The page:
The animology fad classified Kim to a tee - a born leader who can’t resist a challenge, is driven to excel, and who is a perfectionist. During the career fair at her school, Kim was drawn toward international diplomacy a demanding, extrovert field.

Kim has a tendency to be worried about - and frequently fooled by - appearances. As such, she is often overly concerned about her image and the way in which others see her, sometimes even going so far as to extend these anxieties to others (primarily Ron) even though they do not necessarily feel the same way.

Kim has a tendency to succumb to peer pressure, something she never really manages to overcome until the very end of the third season, and she is often unable to see beyond first appearances, or deeper than other people’s defense mechanisms.

It is this element of her personality which appears to form the foundations of much of Kim’s rivalry with Bonnie Rockwaller, who is similarly competitive and similarly concerned about appearances, and it is often through this rivalry that we see the less desirable elements of Kim’s competitive nature in play, including incidents when she has engaged in tit-for-tat revenge or one-upsmanship, and when she has competed purely because she doesn’t want Bonnie to succeed.

Since Kim is uber-competent in nearly everything, Kim also has a strong tendency to become frustrated, impatient or insecure when faced with a field in which she does not instantly excel. This is often made more notable by the fact that these fields are ones in which either the often inept Ron or the immature Tweebs excel. Examples of such fields include cooking and video games, car mechanics, and the duties required of her when she worked at Bueno Nacho during season 1.

In addition to the recurring problems caused by her competitive personality and her weakness in the face of peer pressure, Kim has also demonstrated many of the weaknesses that have become cliché in teen-high school comedy/drama, most of which have been highlighted in individual episodes, but are not evident across the franchise as a whole. Such clichés include trapping herself in a position in which she tells an escalating series of lies in order to cover up a much smaller lie, attempting to sabotage an opponent’s campaign during a school election, and allowing herself to be baited into angry or unwise courses of action by a rival.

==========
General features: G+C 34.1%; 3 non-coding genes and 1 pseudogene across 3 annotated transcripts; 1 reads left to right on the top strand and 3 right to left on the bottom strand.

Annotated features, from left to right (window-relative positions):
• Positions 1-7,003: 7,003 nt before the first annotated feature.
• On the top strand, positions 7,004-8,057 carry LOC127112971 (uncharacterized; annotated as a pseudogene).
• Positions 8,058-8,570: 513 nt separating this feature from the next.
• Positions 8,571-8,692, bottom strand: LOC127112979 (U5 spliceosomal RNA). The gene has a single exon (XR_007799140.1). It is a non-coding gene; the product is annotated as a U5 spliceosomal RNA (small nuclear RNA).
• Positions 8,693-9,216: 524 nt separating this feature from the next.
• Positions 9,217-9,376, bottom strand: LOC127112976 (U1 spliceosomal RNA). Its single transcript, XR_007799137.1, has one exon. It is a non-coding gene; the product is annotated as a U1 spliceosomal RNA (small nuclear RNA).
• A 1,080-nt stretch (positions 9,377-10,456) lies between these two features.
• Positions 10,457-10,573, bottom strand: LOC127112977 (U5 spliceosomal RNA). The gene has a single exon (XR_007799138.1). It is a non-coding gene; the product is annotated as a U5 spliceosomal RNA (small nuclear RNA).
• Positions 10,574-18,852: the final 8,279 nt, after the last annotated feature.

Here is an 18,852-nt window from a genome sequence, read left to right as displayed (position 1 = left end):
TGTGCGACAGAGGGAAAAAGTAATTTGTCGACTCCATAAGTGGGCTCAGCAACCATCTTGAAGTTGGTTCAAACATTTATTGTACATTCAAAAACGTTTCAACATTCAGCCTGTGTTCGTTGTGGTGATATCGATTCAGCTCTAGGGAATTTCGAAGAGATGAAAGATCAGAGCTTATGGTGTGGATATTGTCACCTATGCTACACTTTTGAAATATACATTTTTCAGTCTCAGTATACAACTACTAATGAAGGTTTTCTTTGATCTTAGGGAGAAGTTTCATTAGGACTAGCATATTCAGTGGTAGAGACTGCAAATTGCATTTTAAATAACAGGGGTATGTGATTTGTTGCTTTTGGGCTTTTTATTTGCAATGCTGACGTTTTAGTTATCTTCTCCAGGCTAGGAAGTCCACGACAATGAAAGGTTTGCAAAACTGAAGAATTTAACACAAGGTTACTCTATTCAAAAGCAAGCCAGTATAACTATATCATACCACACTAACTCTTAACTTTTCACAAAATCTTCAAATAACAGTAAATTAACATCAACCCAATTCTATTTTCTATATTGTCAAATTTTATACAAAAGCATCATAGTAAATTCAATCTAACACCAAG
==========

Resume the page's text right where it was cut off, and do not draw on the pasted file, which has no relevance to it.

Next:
She is also very protective of her friends. She always stands up for Ron Stoppable, Josh Mankey (standing up against Ron’s insults) and in the movie So The Drama, she is more then willing to test out a very dangerous experimental suit to save her boyfriend Eric.

In So The Drama, it was confirmed by Drakken that Kim had a weakness for handsome guys, which Drakken exploited by creating the synthodrone 901, Aka Eric (see writeup for Synthodrone 901).

Kim is a naturally intelligent student who maintains a high GPA despite her adventurous lifestyle by using the time she spends traveling to and from missions to study, and by always making sure that she gets a handle on assignments as early as she can in case she is called away on a mission at the last minute. As a result of these diligences, it is only on rare occasions that her grades suffer or that she has problems with assignments.

Despite her intelligence, Kim remains the least scientifically-minded member of her family, not understanding many of the terms and phrases, or inventions that her father and brothers build and use, for example, in the episode The Twin Factor, she immediately passes of her brothers invention of a handheld Silicon Phase Disruptor as a “stupid toy”, or believeing that the Mind control chip in the same episode is “ferociously unethical”.

She also doubts her brothers’ high intelligence, believing their early advancement to high school is the result of a mistake in the records, and is truly shocked when she discovers it’s legitimate.

Future Kim

An older version of Kim was introduced in an interactive featurette that was included in the Sitch in Time DVD. Little was revealed about Kim’s older self, except that she was still fighting crime in her 40s, was a member of the PTA, and that she wears a patch over her left eye, à la Nick Fury. Older Kim is also shown wearing a Global Justice uniform similar to that worn by Dr. Director (who coincidentally also has an eye patch).